U.S. News had an interesting article discussing how Louisiana’s payments to private nursing homes for taking care of Medicaid patients have risen substantially over the last decade increasing profits even as their occupancy rates stayed flat, according to an audit.  The state Medicaid program spent $8.7 billion in federal and state dollars on nursing home care for people who are elderly or disabled from 2006 through 2016, as daily rates paid to about 260 nursing homes increased 54 percent from $112.34 to $172.82.  In the last budget year that ended June 30, Medicaid payments to the facilities reached $1 billion.  Occupancy rates over the same period, however, “have generally remained the same,” growing by less than 1 percent.

One easy explanation is that the nursing home industry is powerful and a hefty campaign contributor at the state capitol.  In fact, inadequate monitoring and enforcement caused the department to fail to recoup $3.2 million in Medicaid payments for ineligible patients in 2014.

 “Even with the increasing payments to nursing facilities, Louisiana continues to rank poorly in regards to quality of care,” auditors wrote.
 Auditors also said the Louisiana Department of Health needs to improve its oversight of payments to ensure they’re accurate. They said the agency should issue penalties for late cost reports from nursing homes and tougher sanctions for facilities that have repeat audit violations.

The L.A. Times reported the latest on the beneficial effects of ObamaCare.   A report – based on a state-by-state survey of data collected by the federal government – provides powerful new evidence that insurance gains made through the 2010 healthcare law are helping millions of patients get needed medical care.  Americans are no longer putting off doctor visits or struggling with medical bills, according to a new report examining the effect of the Affordable Care Act.

“The Affordable Care Act has put access to healthcare in reach for millions of Americans, particularly for people in states that embraced the law,” conclude the authors of the report, published by the nonprofit Commonwealth Fund.  Across the country, the law is credited with extending health coverage to more than 20 million previously uninsured Americans and dropping the nation’s uninsured rate to the lowest levels ever recorded.

An increasing number of studies have found similarly dramatic improvements in patients’ access to care after they get coverage.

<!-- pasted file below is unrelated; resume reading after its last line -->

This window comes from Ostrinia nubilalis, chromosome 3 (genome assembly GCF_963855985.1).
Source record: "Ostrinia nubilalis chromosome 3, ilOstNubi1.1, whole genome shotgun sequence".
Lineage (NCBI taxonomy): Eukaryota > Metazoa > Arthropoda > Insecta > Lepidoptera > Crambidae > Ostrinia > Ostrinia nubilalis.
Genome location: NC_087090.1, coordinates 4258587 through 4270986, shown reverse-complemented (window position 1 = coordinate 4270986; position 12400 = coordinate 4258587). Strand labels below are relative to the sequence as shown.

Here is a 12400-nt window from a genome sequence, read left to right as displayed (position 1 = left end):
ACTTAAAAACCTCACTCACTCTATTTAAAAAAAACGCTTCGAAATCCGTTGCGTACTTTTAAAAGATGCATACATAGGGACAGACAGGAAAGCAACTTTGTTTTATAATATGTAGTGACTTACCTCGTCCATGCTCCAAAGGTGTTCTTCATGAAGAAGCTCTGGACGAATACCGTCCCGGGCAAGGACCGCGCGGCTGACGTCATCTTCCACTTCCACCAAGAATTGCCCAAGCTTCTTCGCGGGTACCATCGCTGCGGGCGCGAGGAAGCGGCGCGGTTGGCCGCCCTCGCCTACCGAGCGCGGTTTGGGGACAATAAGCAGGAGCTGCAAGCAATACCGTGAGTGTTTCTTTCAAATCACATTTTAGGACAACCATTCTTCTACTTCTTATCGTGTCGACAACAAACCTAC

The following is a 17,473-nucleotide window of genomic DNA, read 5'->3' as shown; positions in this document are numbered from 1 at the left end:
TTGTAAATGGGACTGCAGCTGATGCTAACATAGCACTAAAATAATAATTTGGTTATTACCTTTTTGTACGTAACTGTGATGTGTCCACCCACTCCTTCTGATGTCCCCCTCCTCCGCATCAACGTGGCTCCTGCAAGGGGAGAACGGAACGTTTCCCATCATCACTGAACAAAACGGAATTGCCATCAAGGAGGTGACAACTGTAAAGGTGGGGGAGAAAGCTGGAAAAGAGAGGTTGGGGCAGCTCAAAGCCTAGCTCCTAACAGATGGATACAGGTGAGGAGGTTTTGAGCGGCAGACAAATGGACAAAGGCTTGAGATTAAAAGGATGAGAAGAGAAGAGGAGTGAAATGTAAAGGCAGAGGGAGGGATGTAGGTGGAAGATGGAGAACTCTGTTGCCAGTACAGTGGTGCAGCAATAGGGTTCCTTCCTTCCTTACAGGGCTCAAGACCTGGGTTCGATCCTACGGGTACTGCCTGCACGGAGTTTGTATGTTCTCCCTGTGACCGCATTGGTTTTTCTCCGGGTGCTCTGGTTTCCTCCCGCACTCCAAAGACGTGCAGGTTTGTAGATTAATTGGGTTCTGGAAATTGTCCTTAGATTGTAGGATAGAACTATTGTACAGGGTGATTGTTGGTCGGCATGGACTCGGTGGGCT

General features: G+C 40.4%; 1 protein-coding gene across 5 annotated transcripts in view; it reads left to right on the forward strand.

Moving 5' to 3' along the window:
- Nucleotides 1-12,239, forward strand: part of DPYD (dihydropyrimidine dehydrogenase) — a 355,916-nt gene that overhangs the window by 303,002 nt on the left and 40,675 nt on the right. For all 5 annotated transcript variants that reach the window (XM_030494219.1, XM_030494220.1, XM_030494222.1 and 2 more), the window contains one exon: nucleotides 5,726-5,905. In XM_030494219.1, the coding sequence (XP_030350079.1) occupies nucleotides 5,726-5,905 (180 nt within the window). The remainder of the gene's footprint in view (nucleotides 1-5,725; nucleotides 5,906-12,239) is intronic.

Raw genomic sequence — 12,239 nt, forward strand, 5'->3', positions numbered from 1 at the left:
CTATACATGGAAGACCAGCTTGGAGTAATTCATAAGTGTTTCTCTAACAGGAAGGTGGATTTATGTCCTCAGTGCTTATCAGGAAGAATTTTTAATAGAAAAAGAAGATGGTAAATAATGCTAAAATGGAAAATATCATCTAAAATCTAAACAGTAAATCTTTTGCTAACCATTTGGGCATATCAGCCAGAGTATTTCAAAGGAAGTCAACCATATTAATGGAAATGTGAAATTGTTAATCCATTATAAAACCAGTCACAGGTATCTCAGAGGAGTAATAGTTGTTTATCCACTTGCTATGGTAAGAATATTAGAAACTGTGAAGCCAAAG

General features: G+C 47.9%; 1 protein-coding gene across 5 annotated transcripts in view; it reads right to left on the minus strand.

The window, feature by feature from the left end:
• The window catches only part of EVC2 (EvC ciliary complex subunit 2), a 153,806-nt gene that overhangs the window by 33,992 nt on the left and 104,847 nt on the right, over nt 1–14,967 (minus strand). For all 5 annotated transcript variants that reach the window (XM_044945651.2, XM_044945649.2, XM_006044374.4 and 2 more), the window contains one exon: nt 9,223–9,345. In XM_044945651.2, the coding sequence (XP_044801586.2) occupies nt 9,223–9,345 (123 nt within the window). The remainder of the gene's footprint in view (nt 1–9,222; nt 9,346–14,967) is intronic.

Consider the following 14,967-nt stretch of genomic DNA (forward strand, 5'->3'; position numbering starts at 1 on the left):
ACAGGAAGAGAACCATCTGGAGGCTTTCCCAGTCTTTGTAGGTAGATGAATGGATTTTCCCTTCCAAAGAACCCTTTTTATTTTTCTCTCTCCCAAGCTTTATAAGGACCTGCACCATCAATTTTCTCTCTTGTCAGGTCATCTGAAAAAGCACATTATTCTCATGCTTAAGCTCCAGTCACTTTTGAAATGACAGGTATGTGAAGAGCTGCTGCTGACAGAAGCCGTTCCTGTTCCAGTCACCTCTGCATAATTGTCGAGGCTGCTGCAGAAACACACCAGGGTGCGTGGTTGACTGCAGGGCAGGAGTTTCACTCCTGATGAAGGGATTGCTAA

“The fact is health insurance helps people get access to care, gets them better preventive care and more regular care for chronic medical conditions,” said Dr. Benjamin Sommers, a health policy researcher at Harvard who has extensively studied the effect of health insurance.

Between 2013 and 2016, the share of adults reporting that they delayed medical care because of concerns about cost declined in 45 states.

The percentage of adults at risk of being in poor health who had not been to the doctor in the previous two years declined in 37 states.

And the share of working-age adults with high out-of-pocket medical bills fell in 35 states between 2013-14 and 2015-16, according to the report, which is based on census data and national health surveys overseen by the Centers for Disease Control and Prevention.

These gains were particularly pronounced among low-income Americans, who have arguably benefited most from the 2010 law’s coverage expansion.


The Pittsburgh Post-Gazette had an interesting article about the danger of entrapment in bedside rails and restraints after prominent Pittsburgher Robert Frankel’s recent accidental strangulation from entrapment in bed rails at the Charles Morris Nursing and Rehabilitation Center nursing home highlighted a danger that has concerned regulators and consumer advocates for years.  Mr. Frankel, a businessman, arts patron and father of a state legislator, was pronounced dead of accidental asphyxiation from “compression of the neck” after being found on the floor of his room. A state Health Department inspection report said he was “lying with his body on the floor and his neck between the air mattress and the side rail.”

Are they too dangerous or a necessary safety intervention?  The risk of injuries from bed rail use, particularly in the case of dementia patients like Mr. Frankel, has been among the issues cited in a successful effort over the past two decades to reduce a variety of dangerous restraints that restricted nursing home residents.  The FDA, which regulates hospital beds as a medical device, counted 531 rail-related deaths from 1985 to 2013, the most recent period in which it did an analysis.